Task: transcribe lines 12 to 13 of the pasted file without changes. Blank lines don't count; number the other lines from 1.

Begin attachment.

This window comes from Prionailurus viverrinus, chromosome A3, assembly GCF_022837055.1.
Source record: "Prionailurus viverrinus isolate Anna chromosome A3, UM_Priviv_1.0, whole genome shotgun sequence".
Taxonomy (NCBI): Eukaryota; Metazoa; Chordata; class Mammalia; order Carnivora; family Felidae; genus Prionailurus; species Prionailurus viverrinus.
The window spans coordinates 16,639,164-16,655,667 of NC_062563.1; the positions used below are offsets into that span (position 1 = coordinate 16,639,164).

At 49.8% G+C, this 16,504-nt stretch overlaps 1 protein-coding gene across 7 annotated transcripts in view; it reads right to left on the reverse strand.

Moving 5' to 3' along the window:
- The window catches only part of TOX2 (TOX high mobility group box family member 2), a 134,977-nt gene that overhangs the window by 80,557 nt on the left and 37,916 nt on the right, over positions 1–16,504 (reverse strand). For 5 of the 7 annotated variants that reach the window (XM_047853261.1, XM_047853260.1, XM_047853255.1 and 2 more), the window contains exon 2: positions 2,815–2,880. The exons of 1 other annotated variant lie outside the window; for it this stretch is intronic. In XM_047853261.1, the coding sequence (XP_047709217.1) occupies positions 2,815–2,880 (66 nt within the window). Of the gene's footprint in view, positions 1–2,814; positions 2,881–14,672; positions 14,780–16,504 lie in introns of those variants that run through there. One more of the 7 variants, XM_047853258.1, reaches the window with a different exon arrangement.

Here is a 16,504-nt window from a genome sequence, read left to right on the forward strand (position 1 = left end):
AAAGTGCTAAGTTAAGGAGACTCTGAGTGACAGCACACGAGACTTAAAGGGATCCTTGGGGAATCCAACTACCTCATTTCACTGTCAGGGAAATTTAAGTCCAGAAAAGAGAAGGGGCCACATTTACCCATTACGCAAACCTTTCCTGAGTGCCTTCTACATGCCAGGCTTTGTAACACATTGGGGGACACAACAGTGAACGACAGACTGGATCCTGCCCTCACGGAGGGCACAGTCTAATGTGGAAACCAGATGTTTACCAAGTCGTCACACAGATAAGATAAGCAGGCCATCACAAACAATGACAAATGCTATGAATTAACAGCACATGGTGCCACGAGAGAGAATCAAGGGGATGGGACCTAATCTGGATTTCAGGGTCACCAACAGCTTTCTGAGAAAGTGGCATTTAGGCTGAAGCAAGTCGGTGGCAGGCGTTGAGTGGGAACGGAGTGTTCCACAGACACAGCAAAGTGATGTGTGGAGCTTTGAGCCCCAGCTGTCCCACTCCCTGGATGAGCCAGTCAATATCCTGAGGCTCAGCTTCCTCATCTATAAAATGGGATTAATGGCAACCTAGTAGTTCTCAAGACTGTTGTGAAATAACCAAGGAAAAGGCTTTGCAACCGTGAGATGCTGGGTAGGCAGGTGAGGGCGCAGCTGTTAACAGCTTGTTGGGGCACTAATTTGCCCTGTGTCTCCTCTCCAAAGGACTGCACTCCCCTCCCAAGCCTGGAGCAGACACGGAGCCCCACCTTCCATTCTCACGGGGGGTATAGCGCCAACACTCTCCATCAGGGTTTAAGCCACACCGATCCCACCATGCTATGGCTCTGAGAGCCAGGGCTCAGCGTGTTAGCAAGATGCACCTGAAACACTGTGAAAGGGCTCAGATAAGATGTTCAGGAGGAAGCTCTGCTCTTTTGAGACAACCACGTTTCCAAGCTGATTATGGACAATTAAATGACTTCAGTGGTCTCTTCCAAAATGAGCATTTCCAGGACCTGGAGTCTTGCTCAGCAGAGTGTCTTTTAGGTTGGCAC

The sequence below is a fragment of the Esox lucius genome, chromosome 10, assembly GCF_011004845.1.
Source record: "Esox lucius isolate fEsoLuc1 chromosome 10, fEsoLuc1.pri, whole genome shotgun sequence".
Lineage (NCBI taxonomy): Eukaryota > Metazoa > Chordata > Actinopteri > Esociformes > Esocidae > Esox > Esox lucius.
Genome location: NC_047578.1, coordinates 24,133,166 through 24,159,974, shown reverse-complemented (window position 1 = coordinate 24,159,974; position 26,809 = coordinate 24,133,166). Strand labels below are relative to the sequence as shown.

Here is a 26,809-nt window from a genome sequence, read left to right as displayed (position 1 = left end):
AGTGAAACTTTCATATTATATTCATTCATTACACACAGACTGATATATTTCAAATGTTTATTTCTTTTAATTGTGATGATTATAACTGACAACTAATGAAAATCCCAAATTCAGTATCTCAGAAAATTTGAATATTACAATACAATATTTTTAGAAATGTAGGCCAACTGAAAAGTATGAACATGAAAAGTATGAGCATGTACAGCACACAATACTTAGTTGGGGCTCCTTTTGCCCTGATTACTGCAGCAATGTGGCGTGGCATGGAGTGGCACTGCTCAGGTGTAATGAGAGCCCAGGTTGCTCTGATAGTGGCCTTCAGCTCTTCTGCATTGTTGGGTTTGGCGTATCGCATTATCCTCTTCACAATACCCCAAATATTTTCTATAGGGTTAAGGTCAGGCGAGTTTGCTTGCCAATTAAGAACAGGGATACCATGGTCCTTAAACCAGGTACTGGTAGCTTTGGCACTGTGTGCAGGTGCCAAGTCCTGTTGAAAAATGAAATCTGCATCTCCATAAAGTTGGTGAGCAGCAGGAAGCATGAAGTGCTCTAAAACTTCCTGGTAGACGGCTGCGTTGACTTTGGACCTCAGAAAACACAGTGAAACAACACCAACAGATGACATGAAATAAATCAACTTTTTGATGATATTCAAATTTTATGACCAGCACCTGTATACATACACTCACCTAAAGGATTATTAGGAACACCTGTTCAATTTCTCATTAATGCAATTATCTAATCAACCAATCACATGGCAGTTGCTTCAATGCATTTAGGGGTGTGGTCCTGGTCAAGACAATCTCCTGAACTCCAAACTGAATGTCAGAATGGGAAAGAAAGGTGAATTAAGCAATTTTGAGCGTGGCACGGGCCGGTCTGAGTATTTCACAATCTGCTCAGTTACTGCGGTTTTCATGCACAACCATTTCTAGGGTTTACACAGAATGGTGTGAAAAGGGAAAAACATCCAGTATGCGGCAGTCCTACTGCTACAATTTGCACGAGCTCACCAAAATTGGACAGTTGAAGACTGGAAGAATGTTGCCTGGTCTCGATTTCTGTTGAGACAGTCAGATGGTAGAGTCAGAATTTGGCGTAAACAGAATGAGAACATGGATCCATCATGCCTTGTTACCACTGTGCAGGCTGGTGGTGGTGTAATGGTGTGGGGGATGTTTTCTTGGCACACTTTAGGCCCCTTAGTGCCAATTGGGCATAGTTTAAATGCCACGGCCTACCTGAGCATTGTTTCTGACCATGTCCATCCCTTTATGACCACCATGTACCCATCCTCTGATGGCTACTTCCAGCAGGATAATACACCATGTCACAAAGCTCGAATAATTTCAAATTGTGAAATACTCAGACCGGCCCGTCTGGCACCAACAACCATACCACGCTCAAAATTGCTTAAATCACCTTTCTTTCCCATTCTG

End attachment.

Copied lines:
Lineage (NCBI taxonomy): Eukaryota > Metazoa > Chordata > Actinopteri > Esociformes > Esocidae > Esox > Esox lucius.
Genome location: NC_047578.1, coordinates 24,133,166 through 24,159,974, shown reverse-complemented (window position 1 = coordinate 24,159,974; position 26,809 = coordinate 24,133,166). Strand labels below are relative to the sequence as shown.